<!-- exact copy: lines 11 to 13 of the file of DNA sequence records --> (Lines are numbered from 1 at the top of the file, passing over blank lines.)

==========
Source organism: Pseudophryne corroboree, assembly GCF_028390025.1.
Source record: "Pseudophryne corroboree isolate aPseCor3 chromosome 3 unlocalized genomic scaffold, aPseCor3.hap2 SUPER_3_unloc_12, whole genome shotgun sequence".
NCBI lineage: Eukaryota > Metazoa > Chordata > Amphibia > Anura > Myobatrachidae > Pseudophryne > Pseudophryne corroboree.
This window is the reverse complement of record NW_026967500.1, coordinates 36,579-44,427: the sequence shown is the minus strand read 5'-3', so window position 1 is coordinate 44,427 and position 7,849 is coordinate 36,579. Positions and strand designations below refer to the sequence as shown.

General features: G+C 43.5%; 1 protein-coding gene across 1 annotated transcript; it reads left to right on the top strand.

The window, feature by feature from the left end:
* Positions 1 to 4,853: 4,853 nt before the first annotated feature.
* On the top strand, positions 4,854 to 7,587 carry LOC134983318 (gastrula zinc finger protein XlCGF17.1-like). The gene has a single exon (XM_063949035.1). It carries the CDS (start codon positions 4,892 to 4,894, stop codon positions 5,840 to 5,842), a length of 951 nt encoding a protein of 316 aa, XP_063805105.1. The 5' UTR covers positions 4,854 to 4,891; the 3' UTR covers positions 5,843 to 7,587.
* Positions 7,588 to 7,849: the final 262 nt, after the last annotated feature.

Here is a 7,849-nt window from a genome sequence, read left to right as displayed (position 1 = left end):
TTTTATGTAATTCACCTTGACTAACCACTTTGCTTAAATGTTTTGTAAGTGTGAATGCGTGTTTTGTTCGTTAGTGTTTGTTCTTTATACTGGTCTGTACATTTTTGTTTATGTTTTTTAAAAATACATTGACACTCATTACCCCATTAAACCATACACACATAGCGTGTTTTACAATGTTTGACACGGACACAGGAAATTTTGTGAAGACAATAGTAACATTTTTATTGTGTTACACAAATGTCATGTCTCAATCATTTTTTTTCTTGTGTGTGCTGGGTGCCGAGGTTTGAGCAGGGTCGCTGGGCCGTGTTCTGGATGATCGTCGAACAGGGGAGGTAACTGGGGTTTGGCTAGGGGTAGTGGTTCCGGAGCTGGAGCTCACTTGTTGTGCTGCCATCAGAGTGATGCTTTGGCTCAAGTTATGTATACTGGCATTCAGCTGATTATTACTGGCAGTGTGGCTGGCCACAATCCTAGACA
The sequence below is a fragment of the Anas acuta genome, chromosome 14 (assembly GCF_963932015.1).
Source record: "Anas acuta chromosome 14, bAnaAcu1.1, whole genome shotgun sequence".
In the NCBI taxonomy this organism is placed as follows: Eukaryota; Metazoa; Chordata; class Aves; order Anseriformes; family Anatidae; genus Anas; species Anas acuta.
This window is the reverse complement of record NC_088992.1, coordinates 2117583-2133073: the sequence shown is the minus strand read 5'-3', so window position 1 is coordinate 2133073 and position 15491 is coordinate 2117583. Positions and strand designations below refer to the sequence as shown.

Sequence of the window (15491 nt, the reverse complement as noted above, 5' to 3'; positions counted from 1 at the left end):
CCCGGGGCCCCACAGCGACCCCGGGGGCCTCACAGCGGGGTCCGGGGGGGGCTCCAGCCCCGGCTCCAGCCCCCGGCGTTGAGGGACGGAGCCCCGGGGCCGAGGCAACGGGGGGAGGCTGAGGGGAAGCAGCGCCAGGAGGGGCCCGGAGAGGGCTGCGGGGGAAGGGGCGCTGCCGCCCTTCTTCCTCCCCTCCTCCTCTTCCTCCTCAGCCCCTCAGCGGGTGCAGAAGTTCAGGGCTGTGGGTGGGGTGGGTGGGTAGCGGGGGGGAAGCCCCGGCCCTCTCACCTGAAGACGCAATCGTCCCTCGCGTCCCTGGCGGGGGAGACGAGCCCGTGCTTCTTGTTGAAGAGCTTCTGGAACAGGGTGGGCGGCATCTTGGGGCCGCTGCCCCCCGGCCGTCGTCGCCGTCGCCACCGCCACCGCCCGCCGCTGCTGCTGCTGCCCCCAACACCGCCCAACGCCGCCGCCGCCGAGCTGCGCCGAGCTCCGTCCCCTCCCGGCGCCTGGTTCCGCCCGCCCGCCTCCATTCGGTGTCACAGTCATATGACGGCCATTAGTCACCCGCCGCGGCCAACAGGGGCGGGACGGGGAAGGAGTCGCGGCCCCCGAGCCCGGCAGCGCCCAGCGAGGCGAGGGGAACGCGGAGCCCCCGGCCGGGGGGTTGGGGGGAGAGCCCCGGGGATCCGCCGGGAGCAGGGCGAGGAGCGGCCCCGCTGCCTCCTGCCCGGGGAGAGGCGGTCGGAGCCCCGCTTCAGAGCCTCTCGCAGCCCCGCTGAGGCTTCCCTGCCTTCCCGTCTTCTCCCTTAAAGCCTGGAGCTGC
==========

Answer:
TTTTATGTAATTCACCTTGACTAACCACTTTGCTTAAATGTTTTGTAAGTGTGAATGCGTGTTTTGTTCGTTAGTGTTTGTTCTTTATACTGGTCTGTACATTTTTGTTTATGTTTTTTAAAAATACATTGACACTCATTACCCCATTAAACCATACACACATAGCGTGTTTTACAATGTTTGACACGGACACAGGAAATTTTGTGAAGACAATAGTAACATTTTTATTGTGTTACACAAATGTCATGTCTCAATCATTTTTTTTCTTGTGTGTGCTGGGTGCCGAGGTTTGAGCAGGGTCGCTGGGCCGTGTTCTGGATGATCGTCGAACAGGGGAGGTAACTGGGGTTTGGCTAGGGGTAGTGGTTCCGGAGCTGGAGCTCACTTGTTGTGCTGCCATCAGAGTGATGCTTTGGCTCAAGTTATGTATACTGGCATTCAGCTGATTATTACTGGCAGTGTGGCTGGCCACAATCCTAGACA
The sequence below is a fragment of the Anas acuta genome, chromosome 14 (assembly GCF_963932015.1).
Source record: "Anas acuta chromosome 14, bAnaAcu1.1, whole genome shotgun sequence".